Some school districts have tried the shorter week and returned to a five-day schedule, according to the summary of research. Webster County in Kentucky abandoned the idea after a 10-year effort due to test score declines and a fear students would have difficulty adjusting to a real-world, five-day work week. Michigan abandoned a four-day schedule due to parent complaints. Minnesota required seven of the 11 four-day districts to return to five days due to low test scores. In Montana, seven districts dropped the four-day schedule after a one-year trial. In South Dakota, six districts tried a four-day schedule, but after several years returned to a five-day approach.

“Superintendents said that the schedule fundamentally altered the community’s way of life, and that because of its popularity among teachers and families, it was difficult to return to a five-day schedule,” the report concluded.

A handful of well-constructed studies on the impact on student achievement have yielded mixed results — trending toward a “neutral impact.”

One study in Colorado found an increase in proficiency in math and reading, but that lasted for only the first two years. Another study in Oregon found that proficiency rates in math and reading initially declined with the shift to four days, but then returned to the same levels as before the schedule change.

One Oregon study documented an initial decline in test scores, especially among minority and low-income students. However, after four years the difference had disappeared when compared to five-day-a-week districts.

Another Colorado study documented an increase in juvenile property crime — especially a 73% increase in larceny. However, drug-related and violent crimes involving juveniles did not increase. Curiously, the spike in property crime came on all five days of the week — not just the day school was not in session.

The report concluded that the seemingly contradictory results might stem from the wide variation in how districts managed the shift to a four-day week. In some districts, teachers had a lot of training and made changes in how they taught given the longer, fewer class periods. In other districts, teachers had “little time or support to adjust their curriculum to longer class periods and a three-day weekend.”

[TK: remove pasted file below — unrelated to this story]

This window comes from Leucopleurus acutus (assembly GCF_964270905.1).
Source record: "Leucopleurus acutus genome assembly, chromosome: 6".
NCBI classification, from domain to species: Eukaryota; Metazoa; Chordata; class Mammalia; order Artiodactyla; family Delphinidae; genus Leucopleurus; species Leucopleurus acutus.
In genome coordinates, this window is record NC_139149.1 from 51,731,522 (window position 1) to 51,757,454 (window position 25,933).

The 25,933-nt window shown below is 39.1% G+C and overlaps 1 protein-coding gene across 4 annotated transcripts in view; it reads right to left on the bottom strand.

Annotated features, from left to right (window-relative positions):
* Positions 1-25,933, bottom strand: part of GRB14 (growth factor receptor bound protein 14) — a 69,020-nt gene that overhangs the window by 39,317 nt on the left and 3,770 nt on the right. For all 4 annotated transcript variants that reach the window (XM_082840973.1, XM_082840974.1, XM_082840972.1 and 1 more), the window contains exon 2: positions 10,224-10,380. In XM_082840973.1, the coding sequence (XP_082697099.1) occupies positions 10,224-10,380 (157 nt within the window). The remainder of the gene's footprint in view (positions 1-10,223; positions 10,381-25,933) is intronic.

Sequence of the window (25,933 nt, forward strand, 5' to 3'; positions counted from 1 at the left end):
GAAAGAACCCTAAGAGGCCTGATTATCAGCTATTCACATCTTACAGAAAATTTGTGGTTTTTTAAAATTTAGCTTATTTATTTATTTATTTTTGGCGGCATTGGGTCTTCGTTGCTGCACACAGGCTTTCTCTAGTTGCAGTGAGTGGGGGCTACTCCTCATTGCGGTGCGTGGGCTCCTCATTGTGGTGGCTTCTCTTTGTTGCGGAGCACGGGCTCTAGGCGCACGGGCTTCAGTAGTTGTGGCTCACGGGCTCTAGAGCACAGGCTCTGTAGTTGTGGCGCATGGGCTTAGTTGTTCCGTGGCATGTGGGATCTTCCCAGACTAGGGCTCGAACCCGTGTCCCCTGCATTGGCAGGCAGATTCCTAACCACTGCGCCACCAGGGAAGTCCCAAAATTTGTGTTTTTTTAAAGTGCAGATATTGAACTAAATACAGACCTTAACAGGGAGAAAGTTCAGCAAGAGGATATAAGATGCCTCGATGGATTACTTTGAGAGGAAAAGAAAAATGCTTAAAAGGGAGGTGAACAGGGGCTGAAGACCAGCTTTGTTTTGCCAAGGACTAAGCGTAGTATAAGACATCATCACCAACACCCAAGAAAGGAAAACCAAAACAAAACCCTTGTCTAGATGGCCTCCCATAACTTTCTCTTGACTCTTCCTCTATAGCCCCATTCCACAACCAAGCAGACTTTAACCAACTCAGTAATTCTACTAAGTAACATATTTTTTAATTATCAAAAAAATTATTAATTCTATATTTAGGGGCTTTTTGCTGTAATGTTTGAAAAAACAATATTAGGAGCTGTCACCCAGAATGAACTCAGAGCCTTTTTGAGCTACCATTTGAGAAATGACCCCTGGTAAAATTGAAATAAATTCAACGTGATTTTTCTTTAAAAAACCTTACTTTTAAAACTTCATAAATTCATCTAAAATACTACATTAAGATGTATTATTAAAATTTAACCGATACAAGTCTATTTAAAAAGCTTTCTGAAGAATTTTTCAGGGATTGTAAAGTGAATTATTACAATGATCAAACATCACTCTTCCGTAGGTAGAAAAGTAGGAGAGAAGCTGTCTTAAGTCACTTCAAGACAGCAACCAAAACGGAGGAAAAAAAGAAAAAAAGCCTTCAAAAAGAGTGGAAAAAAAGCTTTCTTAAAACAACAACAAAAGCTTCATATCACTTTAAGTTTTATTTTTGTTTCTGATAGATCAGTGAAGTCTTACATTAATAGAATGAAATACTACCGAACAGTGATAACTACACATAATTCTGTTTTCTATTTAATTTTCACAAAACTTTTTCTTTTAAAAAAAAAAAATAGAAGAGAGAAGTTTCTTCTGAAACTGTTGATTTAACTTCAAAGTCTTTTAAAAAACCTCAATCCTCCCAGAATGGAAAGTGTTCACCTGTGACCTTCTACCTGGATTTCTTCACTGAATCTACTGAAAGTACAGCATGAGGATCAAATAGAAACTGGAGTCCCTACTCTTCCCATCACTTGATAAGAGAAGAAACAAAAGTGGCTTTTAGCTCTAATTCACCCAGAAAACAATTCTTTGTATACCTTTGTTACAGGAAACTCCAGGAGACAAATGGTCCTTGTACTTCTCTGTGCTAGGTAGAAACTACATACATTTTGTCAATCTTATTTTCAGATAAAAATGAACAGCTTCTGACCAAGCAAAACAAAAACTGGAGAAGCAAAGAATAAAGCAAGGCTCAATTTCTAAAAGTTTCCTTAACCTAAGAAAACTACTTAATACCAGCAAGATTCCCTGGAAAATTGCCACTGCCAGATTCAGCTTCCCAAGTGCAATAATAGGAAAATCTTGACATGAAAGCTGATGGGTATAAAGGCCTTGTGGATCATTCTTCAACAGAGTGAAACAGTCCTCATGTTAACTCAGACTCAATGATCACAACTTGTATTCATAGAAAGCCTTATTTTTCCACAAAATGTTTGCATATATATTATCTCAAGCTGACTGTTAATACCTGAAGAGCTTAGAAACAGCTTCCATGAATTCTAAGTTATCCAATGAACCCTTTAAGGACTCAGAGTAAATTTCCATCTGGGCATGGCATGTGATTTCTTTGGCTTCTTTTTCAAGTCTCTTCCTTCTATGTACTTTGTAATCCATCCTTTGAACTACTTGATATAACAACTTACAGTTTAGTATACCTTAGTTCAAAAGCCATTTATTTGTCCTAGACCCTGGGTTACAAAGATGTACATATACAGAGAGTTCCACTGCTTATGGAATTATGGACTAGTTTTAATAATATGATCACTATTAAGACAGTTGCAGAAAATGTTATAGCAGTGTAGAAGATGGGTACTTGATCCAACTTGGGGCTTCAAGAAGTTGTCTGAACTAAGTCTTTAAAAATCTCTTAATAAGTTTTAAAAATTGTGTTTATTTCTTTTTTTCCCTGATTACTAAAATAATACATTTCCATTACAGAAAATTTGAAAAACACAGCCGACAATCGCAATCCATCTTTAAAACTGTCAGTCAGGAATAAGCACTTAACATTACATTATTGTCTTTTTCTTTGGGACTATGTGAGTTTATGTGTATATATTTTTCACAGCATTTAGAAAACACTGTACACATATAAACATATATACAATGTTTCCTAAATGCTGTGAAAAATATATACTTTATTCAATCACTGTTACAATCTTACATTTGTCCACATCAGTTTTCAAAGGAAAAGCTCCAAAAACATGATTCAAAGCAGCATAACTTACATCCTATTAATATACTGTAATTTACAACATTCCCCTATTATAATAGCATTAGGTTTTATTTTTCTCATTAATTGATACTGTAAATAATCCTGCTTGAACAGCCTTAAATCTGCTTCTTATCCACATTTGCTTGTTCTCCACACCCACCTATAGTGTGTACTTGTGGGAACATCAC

Overall, the mostly anecdotal studies suggest that parents and teachers generally like the four-day schedule, with its built-in abundance of three-day weekends.

The report concluded, “Proponents of four-day school weeks say that even though cost savings are minimal, they are achieved. Anecdotal evidence also suggests that attendance improves; parents and teachers can schedule doctor’s appointments and other weekday commitments for Fridays rather than during school days. District administrators also claim that the appeal of a four-day work week helps recruit teachers in areas where it is consistently difficult to attract new staff.

“Opponents argue that longer school days are difficult for students, particularly those in elementary grades. Four-day school weeks can also pose a challenge to families who are unable to find affordable, enriching care arrangements on the fifth weekday. Further, students who are food insecure may not have access to sufficient meals during the off day. If optional activities are offered by schools on the fifth day, lack of transportation could limit access.”

Gibson concluded the discussion by suggesting working on the details of the proposal and bringing it back to the board for possible approval in June.

“I’m hearing from you to proceed forward with more information,” she said, which would likely include a student survey. “With that, we will put more details in a formal presentation for our June 7 board meeting — with another public hearing. That item would be on the board agenda to vote on.”